Vogue Fails Miserably at Capturing the Athleticism of Olympic Athletes

Hot on the heels of making a pledge to be "ambassadors for the message of healthy body image," Vogue has made its June issue the Olympic edition, complete with Olympians on its cover. Sounds great, right? You might think this is a great chance to showcase the bodies of these athletes in action, to prove that powerful, athletic bodies are beautiful and worth aspiring to. Just kidding, this is obviously a time to dress the lady athletes up in fashionable outfits and a time to stick a model awkwardly into shots with a bunch of ripped male athletes. Oh, Vogue, never change.

Vogue Fails Miserably at Capturing the Athleticism of Olympic Athletes

The cover is the most obvious place to start, and it turns out you can pretty much judge this magazine by its cover. It features a shot of swimmer Ryan Lochte in a swimsuit, accompanied by two fellow Olympians, Serena Williams and Hope Solo. They're wearing gold one-pieces, and they're jogging arm in arm with Lochte on the sand. Some have called the shot highly reminiscent of Baywatch. Lochte is only the fourth man in Vogue history to grace the cover, and how sweet of them to give him some arm candy to celebrate with.

While the Olympians share cover space, the male and female athletes are each given their own features. The men's article is called "Country Strong" (gag!), and the accompanying photos by Annie Liebovitz are legitimately terrible. Apparently the men weren't high fashion enough on their own, so they threw in model Karlie Kloss to spice things up a bit? Yes, because nothing makes a better hurdle than a woman in a silver evening gown. WTF? In the slideshow online, the men are seen performing some move from whatever sport they play, and then they have another gratuitous shot where they're just casually standing there showing off their bodies next to a supermodel in a crazy gown. You know, totally normal athlete behavior.

Vogue Fails Miserably at Capturing the Athleticism of Olympic Athletes

The ladies get their own feature with the promising title, "Wonder Women." It profiles five athletes, but as the Vancouver Observer points out, only one of the accompanying photos shows a woman doing the sport she's headed to London for: Sprinter Carmelita Jeter is seen running alongside a train. Gymnast Alexandra Raisman, however, is seeing leaping on a beach in feathered wings, which is at least a slightly athletic pose, I guess. But Hope Solo is in what looks like a cheerleader's outfit playing with a gigantic soccer ball above her head, and swimmer Missy Franklin is just standing there in a swimsuit. Syndey Leroux, also a soccer player, isn't even showing her face or most of her body in her main shot—instead it's a shot of her pulling up her shirt to reveal her giant back tattoo and her short shorts are showing off most of her ass. What does that have to do with soccer? Not much, but it sure is sexxxy.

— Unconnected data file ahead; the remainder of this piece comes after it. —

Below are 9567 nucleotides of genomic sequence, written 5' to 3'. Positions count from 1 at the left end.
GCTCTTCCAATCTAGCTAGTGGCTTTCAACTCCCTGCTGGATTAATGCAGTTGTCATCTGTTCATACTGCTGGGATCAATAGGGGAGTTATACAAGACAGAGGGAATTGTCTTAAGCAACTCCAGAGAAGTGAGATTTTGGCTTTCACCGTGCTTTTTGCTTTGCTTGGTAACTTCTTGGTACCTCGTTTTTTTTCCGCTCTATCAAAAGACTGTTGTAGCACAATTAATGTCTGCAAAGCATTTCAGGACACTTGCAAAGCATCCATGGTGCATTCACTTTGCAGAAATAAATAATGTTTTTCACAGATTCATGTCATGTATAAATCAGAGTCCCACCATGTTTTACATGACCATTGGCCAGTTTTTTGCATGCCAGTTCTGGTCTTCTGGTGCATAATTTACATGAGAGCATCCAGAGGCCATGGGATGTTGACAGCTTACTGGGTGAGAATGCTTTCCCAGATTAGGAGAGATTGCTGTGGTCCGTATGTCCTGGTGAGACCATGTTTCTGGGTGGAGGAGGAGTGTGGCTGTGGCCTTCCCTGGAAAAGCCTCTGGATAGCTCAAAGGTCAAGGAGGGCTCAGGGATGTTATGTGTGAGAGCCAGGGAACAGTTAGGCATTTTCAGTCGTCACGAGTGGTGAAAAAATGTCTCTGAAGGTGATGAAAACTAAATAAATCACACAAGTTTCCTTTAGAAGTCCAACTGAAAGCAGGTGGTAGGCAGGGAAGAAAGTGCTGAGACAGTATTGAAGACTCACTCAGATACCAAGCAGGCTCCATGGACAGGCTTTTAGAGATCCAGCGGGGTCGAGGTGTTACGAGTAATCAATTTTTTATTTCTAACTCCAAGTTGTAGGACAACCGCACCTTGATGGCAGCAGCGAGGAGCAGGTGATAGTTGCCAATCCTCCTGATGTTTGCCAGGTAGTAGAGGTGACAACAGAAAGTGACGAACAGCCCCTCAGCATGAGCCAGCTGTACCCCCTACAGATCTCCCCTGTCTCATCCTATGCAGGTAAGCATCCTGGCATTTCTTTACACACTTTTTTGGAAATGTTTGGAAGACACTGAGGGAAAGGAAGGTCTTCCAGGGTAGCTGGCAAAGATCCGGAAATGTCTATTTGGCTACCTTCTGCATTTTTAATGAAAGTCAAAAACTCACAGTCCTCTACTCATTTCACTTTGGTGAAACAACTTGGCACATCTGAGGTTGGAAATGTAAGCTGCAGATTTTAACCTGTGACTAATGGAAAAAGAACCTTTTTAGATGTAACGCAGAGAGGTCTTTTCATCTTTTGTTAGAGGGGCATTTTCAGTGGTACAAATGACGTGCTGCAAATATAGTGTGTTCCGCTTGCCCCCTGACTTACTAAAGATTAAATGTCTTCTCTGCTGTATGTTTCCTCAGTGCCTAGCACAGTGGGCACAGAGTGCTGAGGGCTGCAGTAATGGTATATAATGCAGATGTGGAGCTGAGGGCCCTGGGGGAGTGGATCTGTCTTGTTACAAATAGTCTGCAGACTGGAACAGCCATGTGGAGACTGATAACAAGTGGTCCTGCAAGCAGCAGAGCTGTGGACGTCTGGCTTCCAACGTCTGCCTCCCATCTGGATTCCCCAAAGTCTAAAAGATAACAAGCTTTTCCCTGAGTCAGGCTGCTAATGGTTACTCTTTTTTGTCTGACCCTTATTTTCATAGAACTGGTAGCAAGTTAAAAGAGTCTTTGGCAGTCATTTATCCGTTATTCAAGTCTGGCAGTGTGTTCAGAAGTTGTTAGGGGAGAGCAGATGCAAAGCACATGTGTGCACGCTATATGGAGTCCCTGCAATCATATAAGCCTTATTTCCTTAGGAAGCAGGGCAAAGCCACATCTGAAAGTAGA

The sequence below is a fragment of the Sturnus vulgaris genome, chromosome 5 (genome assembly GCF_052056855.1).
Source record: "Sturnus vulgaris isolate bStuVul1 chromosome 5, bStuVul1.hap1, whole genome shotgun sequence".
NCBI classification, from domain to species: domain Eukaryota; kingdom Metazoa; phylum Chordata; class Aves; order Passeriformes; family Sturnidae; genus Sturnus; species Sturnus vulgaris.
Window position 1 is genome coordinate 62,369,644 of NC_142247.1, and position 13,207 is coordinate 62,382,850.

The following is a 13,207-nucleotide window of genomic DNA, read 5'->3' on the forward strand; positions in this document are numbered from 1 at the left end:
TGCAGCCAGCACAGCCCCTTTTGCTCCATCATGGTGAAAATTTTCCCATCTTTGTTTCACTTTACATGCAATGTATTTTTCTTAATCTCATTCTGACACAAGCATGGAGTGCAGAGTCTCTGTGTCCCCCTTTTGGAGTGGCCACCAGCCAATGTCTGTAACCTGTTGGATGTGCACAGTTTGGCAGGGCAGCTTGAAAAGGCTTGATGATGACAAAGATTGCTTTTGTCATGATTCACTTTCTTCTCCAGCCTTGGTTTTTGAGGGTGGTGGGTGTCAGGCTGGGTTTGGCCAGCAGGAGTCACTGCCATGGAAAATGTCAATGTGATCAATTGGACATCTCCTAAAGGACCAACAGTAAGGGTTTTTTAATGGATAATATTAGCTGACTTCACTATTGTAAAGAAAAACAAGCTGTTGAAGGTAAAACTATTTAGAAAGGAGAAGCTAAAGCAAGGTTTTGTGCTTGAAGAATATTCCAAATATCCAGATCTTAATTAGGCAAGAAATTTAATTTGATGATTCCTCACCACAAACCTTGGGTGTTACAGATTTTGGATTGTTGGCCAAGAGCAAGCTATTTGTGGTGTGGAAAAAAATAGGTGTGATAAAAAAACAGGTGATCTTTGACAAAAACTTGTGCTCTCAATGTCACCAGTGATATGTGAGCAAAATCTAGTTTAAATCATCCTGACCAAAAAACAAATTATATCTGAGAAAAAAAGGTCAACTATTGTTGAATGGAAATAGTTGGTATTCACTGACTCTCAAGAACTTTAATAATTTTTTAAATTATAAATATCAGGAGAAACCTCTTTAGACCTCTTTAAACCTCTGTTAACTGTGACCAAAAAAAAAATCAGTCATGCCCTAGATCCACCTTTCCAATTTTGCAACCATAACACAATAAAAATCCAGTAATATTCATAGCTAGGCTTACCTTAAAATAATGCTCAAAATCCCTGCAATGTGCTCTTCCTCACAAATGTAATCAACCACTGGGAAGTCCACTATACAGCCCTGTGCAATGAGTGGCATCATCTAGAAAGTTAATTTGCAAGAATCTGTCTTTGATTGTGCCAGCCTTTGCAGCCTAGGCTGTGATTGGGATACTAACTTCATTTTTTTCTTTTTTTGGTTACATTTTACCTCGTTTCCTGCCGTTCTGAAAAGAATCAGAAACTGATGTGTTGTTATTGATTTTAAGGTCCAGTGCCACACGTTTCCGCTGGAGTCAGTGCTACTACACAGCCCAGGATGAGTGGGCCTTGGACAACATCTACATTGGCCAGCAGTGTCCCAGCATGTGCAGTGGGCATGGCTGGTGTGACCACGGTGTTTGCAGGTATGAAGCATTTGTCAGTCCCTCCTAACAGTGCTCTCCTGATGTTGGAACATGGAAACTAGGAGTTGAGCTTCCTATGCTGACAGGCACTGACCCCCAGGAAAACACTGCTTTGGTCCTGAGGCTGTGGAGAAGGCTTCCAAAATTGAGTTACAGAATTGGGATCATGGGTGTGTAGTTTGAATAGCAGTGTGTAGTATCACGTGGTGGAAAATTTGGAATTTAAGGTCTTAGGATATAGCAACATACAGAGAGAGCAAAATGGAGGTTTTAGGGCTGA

Vogue Fails Miserably at Capturing the Athleticism of Olympic Athletes

Not only are the majority of these women not showing off their athletic prowess, they're also not wearing anything that resembles the clothes they compete in. Unless, of course, gymnasts are tumbling in wings this year and we haven't gotten the memo. Obviously this is a fashion magazine, and they're going to style it up a bit. But in the men's feature they're all in athletic gear. Is that not good enough for the female Olympians? You can't help feeling like they did these ladies a disservice by confining them to cheerleader outfits and angel wings. These are some of the most elite female athletes in the world. Their bodies are perfectly honed machines capable of great things. So why not show us what they look like in action instead of having them stand at the edge of the pool? Or don't women look beautiful and stylish enough when they're exerting their power? Come on.

Vogue's June issue botches effort to show women as serious athletes [Vancouver Observer]